The Real Me

The members of Reuven and Gad had an abundance of livestock very numerous and they saw the land of Yazer and the land of Gilad, and behold, the place was a place for livestock.  (Sefer Bamidbar 32:1)

I. Reuven and Gad’s dialogue with Moshe

The closing portion of Parshat Matot describes the circumstances leading to two and a half shevatim – tribes – settling on the eastern side of the Jordan.  Bnai Yisrael captured these territories in battles that they did not seek or initiate.  They had asked Sichon, one of the territories’ rulers, to allow them passage through his kingdom on their march to the Land of Canaan.  Rather than acquiescing, Sichon attacked Bnai Yisrael.  He was defeated and his lands captured.  This defeat did not deter the other local ruler – Og – from attacking.  He too was defeated and his lands were taken.  The capture of these territories did not immediately alter the nation’s plan to continue to the Land of Canaan, capture it, and for all the tribes to settle in it.

This plan was challenged by the shevatim of Reuven and Gad.  These tribes possessed huge flocks.  The lands of Sichon and Og were ideal for grazing. Reuven and Gad suggested to Moshe that they take possession of these lands in place of their portions in the Land of Canaan on the western side of the Jordan.

Moshe reacted negatively.  He offered a number of objections. Among these was concern that the behavior of these shevatim would undermine the other tribes’ determination to capture the Land of Canaan.  They would interpret the behaviors of Reuven and Gad as motivated by fear.  This perceived fear would provoke widespread insecurity and the nation would refuse to engage in the conquest of the Land of Canaan.  Once again, the nation would be punished by Hashem for its lack of faith in His providence.

The shevatim of Gad and Reuven then reached an agreement with Moshe.  They will settle their families in the territories east of the Jordan.  Then, they will lead the nation in the conquest of the Land of Canaan.  Only after all the tribes have settled in their respective lands, will they return to their own lands and families east of the Jordan.

Moshe formalizes this proposal.  If the tribes of Reuven and Gad fulfill their commitment to the other tribes, then they will receive their portions in the territories east of the Jordan.  However, if they do not follow-through on their commitment, then they will not receive their portions east of the Jordan but will settle with their brethren west of the Jordan.  Reuven and Gad accepted this agreement.


And Moshe said to the members of Gad and the members of Reuven: Will your brothers engage in war and you will dwell here? (Sefer Bamidbar 32:6)

III. Moshe Questions the Ethics of Reuven and Gad

This is an outline of the incident.  However, closer scrutiny of the passages reveals a number of crucial ambiguities in the narrative.  The first is expressed in the above passage.  The passage describes the first of Moshe’s objections to Reuven and Gad’s proposal.  What is his objection?  According to Don Isaac Abravanel, Moshe was objecting that their proposal was unjust.  They were asking to settle in lands captured through battles waged by all the tribes.  Yet, they were suggesting that they should not be required to reciprocate and join with the nation in the conquest of the territories that would be the apportioned to the other shevatim.[1]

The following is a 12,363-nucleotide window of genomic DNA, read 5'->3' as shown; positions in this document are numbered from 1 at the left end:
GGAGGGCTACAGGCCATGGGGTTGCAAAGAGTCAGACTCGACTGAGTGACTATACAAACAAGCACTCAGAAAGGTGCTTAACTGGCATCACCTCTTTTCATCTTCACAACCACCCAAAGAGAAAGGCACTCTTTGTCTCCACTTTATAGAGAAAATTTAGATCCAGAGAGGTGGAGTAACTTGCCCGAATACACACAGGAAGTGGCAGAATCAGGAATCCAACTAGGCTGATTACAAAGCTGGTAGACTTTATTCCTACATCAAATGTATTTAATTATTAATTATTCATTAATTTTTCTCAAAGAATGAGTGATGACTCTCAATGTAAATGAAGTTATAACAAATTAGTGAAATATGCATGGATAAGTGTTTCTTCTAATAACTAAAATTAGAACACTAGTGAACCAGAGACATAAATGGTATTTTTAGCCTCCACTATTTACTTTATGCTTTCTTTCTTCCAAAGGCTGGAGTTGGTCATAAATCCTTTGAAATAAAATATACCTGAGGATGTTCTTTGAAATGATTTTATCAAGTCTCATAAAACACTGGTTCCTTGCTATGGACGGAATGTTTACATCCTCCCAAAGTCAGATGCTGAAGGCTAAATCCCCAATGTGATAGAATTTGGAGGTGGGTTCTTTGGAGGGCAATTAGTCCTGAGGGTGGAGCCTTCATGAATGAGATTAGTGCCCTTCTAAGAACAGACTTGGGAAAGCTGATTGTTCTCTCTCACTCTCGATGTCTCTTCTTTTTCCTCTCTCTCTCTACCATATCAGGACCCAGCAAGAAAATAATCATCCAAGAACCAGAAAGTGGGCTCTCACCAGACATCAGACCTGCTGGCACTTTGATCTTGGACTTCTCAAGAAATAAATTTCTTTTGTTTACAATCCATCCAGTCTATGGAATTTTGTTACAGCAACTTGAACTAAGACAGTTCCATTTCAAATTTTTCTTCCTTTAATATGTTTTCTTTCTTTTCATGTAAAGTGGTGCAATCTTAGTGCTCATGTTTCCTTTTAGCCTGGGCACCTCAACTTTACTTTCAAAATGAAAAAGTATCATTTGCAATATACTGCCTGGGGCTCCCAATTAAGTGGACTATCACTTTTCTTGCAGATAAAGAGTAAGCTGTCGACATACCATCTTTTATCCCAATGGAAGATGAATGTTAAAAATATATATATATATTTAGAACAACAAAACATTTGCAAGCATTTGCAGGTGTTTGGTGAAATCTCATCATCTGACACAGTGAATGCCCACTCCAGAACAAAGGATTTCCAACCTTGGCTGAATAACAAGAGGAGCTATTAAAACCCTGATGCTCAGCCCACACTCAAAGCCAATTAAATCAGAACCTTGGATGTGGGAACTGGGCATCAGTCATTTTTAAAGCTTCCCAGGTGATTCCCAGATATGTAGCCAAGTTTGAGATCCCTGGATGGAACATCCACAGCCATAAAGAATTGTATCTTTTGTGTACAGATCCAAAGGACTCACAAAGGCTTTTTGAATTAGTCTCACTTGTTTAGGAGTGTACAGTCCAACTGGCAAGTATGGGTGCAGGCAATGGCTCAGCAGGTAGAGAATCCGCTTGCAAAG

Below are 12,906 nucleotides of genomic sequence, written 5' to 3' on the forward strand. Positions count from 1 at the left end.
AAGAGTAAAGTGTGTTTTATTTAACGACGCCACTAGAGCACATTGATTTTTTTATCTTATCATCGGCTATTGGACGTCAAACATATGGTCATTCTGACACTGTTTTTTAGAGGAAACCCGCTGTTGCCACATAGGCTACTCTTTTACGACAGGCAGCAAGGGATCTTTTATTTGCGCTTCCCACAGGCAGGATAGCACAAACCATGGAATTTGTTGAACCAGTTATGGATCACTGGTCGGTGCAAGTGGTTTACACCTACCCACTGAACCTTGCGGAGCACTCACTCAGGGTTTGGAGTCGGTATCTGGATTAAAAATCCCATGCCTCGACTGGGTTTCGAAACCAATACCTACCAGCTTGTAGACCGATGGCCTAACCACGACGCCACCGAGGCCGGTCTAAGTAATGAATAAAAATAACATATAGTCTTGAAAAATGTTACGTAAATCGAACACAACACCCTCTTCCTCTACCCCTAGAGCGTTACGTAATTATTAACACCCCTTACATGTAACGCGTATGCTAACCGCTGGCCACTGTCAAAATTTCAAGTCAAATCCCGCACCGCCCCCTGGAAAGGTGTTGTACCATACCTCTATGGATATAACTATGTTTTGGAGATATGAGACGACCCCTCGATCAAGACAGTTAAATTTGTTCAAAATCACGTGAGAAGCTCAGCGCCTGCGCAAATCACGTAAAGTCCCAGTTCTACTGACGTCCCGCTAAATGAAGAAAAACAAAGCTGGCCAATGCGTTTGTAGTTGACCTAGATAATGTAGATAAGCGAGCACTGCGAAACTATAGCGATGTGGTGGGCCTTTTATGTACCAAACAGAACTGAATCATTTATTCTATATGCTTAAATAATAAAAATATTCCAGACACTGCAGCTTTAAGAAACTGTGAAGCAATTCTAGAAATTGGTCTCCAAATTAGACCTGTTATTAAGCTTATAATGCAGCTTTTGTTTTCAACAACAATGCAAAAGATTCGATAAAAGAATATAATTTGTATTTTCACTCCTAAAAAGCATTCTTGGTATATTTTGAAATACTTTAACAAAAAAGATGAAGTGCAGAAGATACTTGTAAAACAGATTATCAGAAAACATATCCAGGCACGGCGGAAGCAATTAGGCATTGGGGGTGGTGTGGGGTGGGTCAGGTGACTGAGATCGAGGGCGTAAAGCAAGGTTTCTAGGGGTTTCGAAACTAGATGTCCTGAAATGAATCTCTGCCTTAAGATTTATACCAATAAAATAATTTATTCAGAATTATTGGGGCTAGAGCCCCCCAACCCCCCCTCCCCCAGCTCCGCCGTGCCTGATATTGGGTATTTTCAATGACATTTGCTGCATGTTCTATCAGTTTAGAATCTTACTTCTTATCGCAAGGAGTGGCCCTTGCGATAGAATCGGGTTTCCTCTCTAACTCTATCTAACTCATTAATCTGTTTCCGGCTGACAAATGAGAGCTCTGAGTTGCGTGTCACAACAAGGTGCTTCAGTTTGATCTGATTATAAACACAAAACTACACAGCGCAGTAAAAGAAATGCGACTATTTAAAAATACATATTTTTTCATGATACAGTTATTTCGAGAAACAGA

Rabbeinu Ovadia Sforno disagrees.  He understands Moshe’s words as rhetorical.  He was saying, “How is it possible that you think that your brothers will agree to this ridiculous suggestion!”

The difference between these two interpretations is substantial.  If Moshe was voicing an objection – as suggested by Abravanel, then Moshe understood that Reuven and Gad were indeed suggesting that they remain in the territories they would possess east of the Jordan and not join with Bnai Yisrael in the capture of the Land of Canaan.

Sforno’s interpretation of Moshe words as rhetorical suggests that Moshe did not believe that Reuven and Gad intended for their absurd request to be taken seriously.  Then, why did they make the request? Moshe accused them of sinister motivations.  They know their request will be rejected.  They are making it in order to subtly communicate their fear of the nations of the Land and Canaan.  They are not seeking the territories east of the Jordan.  They are trying to discourage confronting the mighty nations west of the Jordan.[2]

How are we to understand the behavior of Reuven and Gad according to Sforno?  Is he suggesting that these shevatim plotted to undermine the conquest of the Land of Canaan?


And they approached him and they said:  We will build here corrals for our flocks and cities for our children.  And we will arm ourselves quickly before the Children of Israel until we have brought them to their place.  And our children will dwell in the fortified cities because of the inhabitants of the land.  (Sefer Bamidbar 32:16-17)

III.  The Tribes Respond to Moshe’s Objections

Let’s put aside this question and consider another important ambiguity that is contained in the above passages.  The tribes of Reuven and Gad explain that they will settle their families in the territories east of the Jordan and then lead the nation in the capture of the Land of Canaan.  They will not return to their lands and families until the conquest and apportioning of the land is completed.

Are the tribes clarifying their request of revising it?  The passages are ambiguous and the commentators differ on the issue.  According to Abravanel, the tribes clarified their request.  They were not seeking to opt-out of the conquest of the Land of Canaan.  In fact, they would lead the nation in its conquest.[3]  Others disagree and see in their response a revision of the shevatim’s position.  Ralbag – Gersonides – very explicitly adopts this interpretation.[4]

IV. Moshe’s insists upon a formal agreement